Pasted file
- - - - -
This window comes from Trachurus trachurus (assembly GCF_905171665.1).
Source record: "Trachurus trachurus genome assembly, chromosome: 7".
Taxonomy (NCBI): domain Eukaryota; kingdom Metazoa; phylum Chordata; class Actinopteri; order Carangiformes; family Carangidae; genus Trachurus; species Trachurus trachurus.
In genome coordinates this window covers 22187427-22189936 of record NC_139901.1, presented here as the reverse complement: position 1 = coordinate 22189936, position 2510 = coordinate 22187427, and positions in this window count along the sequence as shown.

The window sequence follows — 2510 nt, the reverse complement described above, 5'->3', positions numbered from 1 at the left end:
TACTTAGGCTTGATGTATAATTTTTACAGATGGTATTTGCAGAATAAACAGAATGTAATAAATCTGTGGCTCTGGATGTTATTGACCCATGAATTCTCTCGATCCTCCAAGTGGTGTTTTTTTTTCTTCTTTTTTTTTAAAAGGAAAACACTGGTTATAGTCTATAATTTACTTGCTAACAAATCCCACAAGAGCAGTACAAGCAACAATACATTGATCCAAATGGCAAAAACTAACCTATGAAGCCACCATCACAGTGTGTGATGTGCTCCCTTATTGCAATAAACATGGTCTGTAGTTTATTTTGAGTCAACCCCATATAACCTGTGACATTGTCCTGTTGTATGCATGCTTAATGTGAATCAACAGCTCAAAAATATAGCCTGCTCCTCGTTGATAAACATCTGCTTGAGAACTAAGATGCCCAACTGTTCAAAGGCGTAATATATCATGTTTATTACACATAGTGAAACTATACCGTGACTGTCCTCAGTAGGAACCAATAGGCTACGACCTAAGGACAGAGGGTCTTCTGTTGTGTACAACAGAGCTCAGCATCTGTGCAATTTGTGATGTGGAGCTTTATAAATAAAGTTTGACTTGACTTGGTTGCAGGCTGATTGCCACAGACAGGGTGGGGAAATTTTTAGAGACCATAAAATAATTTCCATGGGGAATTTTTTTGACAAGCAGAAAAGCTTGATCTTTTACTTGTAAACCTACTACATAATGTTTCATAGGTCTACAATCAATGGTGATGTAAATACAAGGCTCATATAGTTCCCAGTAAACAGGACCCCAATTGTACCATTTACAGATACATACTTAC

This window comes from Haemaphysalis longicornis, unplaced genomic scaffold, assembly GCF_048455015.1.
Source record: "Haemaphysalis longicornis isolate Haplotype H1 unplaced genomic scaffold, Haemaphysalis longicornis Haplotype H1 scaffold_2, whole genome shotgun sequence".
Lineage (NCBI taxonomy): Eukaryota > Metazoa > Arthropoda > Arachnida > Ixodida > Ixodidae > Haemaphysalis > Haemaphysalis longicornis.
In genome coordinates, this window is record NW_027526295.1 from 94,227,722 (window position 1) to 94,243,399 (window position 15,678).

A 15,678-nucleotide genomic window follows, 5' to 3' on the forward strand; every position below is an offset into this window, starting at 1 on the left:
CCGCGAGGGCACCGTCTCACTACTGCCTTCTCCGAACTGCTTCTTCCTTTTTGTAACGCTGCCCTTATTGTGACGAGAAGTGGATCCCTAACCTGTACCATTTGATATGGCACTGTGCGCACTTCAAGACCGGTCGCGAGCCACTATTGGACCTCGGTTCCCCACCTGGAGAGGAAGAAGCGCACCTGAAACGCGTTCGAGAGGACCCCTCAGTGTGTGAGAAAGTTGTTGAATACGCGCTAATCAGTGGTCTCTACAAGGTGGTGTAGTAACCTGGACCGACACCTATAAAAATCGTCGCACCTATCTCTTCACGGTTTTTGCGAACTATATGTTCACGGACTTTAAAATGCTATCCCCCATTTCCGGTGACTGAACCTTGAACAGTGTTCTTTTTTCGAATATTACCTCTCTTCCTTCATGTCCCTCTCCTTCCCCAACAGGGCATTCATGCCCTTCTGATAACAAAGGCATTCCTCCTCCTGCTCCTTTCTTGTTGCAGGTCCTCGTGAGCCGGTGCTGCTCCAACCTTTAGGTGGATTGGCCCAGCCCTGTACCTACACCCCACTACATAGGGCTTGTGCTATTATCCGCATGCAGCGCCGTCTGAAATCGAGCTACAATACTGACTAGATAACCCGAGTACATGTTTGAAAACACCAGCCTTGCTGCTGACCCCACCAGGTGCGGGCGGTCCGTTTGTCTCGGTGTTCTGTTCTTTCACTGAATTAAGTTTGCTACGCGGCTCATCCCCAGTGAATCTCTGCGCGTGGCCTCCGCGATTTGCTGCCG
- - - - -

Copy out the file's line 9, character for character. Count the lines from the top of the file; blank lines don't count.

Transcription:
Lineage (NCBI taxonomy): Eukaryota > Metazoa > Arthropoda > Arachnida > Ixodida > Ixodidae > Haemaphysalis > Haemaphysalis longicornis.